The New York workers’ compensation Act is compulsory for all private and public employers. Although there are exceptions, most employers of at least one person are required to carry coverage for their employees. Individual proprietors and partners themselves are not automatically covered; they may elect to be covered. The same is true for partners of Limited Liability Partnerships and Limited Liability Companies.
Officers of corporations are considered employees of the corporation; they are automatically covered. If a corporation with one or two executives has employees requiring coverage, either one, or both, of the officers may elect to be excluded from coverage, provided the one or both officers own all of the issued or outstanding stock and hold all executive officer positions in the corporation.
Employers in New York State are required to meet their workers’ compensation insurance obligations by one of the following ways:
- By insuring with a private insurance carrier or the state insurance fund.
- By self-insuring, or as a member of a self-insured trust. Employers who qualify to self-insure must follow the express requirements of the law and meet requisite financial standards.
The Cost of not insuring
The New York State Workers’ Compensation law requires most employers in New York State to have workers’ compensation coverage for their employees. Failing to provide coverage when required by law is a misdemeanor, and may carry the following sanctions:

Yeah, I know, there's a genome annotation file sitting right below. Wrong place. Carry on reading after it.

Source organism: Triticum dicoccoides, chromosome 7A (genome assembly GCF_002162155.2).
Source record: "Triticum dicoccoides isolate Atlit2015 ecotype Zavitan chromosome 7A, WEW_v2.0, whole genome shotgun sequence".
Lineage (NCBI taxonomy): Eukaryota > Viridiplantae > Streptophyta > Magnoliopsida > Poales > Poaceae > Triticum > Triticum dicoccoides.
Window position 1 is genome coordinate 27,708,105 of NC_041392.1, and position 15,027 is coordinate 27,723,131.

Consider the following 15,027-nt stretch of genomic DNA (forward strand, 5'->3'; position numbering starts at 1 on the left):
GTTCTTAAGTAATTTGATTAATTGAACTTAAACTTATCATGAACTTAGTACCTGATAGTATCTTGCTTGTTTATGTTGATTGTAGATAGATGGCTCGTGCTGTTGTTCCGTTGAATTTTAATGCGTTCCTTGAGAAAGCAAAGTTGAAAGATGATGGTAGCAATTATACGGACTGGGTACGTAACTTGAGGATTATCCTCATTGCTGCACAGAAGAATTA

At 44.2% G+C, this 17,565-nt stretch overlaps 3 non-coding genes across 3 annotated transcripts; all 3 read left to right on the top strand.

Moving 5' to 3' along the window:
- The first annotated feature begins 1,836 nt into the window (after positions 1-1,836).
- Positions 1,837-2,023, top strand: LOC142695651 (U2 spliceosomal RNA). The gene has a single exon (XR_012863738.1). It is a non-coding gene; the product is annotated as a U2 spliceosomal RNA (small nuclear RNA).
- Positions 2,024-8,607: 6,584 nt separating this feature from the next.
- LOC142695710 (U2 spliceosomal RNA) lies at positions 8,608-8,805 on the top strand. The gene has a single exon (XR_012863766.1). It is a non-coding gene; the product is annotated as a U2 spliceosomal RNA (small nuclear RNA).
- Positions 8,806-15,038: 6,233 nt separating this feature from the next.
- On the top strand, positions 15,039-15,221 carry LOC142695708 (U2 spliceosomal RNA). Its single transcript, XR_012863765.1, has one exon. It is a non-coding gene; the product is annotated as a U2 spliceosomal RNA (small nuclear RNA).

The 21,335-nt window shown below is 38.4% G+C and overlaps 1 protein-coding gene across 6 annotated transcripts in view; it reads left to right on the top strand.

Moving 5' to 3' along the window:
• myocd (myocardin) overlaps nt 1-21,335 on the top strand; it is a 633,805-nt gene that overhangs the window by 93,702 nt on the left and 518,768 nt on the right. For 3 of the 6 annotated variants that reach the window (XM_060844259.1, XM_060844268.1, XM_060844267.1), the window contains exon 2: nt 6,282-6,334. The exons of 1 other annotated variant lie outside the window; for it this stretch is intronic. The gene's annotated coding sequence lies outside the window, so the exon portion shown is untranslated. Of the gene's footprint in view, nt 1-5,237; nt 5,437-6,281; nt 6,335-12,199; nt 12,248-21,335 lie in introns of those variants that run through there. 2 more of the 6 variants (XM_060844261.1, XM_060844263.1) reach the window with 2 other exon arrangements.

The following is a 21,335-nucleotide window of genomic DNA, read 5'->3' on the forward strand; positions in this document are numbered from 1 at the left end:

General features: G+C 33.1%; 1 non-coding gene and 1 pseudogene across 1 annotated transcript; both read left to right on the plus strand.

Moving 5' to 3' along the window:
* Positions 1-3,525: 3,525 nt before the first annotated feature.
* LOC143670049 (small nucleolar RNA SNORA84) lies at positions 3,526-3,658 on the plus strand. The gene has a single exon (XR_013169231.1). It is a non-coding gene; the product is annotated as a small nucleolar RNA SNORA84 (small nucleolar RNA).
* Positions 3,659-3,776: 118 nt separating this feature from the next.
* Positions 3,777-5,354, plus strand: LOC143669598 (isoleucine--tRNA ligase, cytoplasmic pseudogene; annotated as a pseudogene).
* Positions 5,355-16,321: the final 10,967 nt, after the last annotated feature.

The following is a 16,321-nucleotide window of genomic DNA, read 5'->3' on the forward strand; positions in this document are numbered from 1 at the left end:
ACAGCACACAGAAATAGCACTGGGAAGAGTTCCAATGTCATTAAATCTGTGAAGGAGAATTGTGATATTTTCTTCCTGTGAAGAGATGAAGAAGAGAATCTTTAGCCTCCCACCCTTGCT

Escalating fines starting at $500 for the first offense going up to $7,500 for subsequent violations within five years. An assessment of $250 for each claim incurred while uninsured, plus 15% of the amount awarded up to a maximum of $5,000 plus the actual compensation and medical costs. Any penalties the Workers’ Compensation Board assesses for non-compliance. An additional fine of $250 for each 10-day period of noncompliance or two percent of the employer’s payroll during the period of noncompliance can be levied.
If the employer is a corporation, the president, secretary and treasurer are personally liable for medical and compensation payments for the injured worker, and all penalties. The employer is deprived of common-law defenses in a civil suit brought by an injured employee.
Workers’ compensation insurance protects employers from liability for on-the-job injuries resulting in employee disability or death, providing injured workers with monetary relief and medical benefits, or, in the case of death, survivor benefits to their dependents.
Workers’ compensation laws are different for each state. If your state is not provided below, please check with the US Department of Labor